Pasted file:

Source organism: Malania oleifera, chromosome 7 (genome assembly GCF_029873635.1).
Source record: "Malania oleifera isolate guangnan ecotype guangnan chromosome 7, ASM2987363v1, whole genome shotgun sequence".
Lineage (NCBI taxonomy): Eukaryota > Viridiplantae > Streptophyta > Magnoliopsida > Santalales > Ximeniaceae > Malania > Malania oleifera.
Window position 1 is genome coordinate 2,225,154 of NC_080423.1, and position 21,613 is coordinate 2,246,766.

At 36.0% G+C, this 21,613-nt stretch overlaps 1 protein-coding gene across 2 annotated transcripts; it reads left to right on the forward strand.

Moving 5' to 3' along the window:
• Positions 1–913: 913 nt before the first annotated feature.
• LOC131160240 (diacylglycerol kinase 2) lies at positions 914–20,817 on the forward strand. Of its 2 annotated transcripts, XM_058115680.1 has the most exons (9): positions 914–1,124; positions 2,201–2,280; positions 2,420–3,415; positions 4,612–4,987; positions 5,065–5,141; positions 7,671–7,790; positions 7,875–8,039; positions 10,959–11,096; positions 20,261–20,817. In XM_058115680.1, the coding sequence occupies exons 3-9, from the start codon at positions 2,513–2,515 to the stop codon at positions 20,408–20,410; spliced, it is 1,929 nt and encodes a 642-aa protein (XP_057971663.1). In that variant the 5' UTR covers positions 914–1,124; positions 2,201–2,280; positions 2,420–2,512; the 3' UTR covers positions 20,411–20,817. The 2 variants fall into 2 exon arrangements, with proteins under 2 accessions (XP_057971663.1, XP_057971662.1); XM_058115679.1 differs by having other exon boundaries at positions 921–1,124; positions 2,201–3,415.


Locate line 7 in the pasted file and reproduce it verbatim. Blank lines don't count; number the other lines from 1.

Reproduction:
• Positions 1–913: 913 nt before the first annotated feature.